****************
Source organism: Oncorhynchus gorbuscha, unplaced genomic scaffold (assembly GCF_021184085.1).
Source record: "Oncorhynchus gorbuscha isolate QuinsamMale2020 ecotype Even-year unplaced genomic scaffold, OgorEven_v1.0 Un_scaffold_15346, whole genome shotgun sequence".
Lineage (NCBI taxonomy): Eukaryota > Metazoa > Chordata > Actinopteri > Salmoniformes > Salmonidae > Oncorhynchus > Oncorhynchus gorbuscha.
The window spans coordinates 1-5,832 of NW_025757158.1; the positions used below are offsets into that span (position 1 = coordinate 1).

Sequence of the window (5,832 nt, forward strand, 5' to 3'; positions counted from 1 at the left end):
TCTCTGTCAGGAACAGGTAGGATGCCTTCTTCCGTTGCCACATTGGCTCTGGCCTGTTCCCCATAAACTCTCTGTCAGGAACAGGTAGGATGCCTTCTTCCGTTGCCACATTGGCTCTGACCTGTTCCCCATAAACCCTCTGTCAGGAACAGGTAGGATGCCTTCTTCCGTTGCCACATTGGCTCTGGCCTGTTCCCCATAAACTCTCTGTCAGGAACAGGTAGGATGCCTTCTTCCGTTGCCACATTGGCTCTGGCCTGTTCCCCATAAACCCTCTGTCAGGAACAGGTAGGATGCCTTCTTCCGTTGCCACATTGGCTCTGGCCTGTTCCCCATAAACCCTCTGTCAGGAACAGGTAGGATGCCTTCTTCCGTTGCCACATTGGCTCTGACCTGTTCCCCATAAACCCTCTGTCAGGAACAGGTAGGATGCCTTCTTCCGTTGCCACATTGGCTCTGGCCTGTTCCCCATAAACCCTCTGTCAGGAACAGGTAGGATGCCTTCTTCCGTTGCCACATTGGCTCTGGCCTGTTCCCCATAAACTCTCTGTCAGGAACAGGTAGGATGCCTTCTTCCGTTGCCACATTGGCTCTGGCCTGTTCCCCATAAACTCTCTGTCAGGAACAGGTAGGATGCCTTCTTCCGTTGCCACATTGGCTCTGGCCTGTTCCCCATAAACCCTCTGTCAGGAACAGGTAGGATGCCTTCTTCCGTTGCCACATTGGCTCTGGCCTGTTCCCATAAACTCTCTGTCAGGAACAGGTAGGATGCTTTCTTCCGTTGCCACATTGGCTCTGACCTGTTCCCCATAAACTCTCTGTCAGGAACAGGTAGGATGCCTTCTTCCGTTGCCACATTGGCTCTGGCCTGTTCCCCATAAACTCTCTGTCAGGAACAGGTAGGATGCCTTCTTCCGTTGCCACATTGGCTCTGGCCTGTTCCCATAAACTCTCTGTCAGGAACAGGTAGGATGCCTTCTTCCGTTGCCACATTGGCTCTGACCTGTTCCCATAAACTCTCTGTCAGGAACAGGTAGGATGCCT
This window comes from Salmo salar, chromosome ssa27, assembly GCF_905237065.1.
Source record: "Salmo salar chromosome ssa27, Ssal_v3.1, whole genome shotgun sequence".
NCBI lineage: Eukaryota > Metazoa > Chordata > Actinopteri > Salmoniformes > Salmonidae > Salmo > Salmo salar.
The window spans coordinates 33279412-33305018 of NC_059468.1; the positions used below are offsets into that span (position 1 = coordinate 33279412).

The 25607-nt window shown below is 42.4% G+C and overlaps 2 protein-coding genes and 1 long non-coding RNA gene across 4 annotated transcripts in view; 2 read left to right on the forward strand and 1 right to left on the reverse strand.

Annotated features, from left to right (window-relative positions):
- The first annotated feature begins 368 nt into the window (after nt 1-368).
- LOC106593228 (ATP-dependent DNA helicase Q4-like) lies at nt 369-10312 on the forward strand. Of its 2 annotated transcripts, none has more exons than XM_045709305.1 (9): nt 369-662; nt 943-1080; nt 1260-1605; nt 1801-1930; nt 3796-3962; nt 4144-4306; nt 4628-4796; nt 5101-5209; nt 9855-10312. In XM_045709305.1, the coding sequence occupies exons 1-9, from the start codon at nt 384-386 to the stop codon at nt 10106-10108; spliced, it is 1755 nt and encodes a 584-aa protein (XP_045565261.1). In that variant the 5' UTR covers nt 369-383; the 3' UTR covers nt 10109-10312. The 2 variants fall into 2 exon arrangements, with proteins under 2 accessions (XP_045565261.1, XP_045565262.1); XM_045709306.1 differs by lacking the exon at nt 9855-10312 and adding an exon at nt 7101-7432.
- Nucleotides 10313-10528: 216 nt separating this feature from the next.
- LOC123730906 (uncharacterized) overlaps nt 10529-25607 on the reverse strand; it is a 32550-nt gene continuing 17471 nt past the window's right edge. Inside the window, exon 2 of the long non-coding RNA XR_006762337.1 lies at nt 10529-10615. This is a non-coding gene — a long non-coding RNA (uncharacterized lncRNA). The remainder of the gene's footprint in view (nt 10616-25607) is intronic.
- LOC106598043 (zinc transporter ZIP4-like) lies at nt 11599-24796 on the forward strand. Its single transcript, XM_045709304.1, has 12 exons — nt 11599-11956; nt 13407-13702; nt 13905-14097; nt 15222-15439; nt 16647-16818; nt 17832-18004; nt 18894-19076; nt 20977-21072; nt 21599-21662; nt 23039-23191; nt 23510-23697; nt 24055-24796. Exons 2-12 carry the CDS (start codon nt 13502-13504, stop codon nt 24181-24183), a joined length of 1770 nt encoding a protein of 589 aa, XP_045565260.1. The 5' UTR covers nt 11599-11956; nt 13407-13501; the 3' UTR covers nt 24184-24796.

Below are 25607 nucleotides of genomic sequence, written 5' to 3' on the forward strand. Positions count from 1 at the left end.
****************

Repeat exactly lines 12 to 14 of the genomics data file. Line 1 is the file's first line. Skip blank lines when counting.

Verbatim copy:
Annotated features, from left to right (window-relative positions):
- The first annotated feature begins 368 nt into the window (after nt 1-368).
- LOC106593228 (ATP-dependent DNA helicase Q4-like) lies at nt 369-10312 on the forward strand. Of its 2 annotated transcripts, none has more exons than XM_045709305.1 (9): nt 369-662; nt 943-1080; nt 1260-1605; nt 1801-1930; nt 3796-3962; nt 4144-4306; nt 4628-4796; nt 5101-5209; nt 9855-10312. In XM_045709305.1, the coding sequence occupies exons 1-9, from the start codon at nt 384-386 to the stop codon at nt 10106-10108; spliced, it is 1755 nt and encodes a 584-aa protein (XP_045565261.1). In that variant the 5' UTR covers nt 369-383; the 3' UTR covers nt 10109-10312. The 2 variants fall into 2 exon arrangements, with proteins under 2 accessions (XP_045565261.1, XP_045565262.1); XM_045709306.1 differs by lacking the exon at nt 9855-10312 and adding an exon at nt 7101-7432.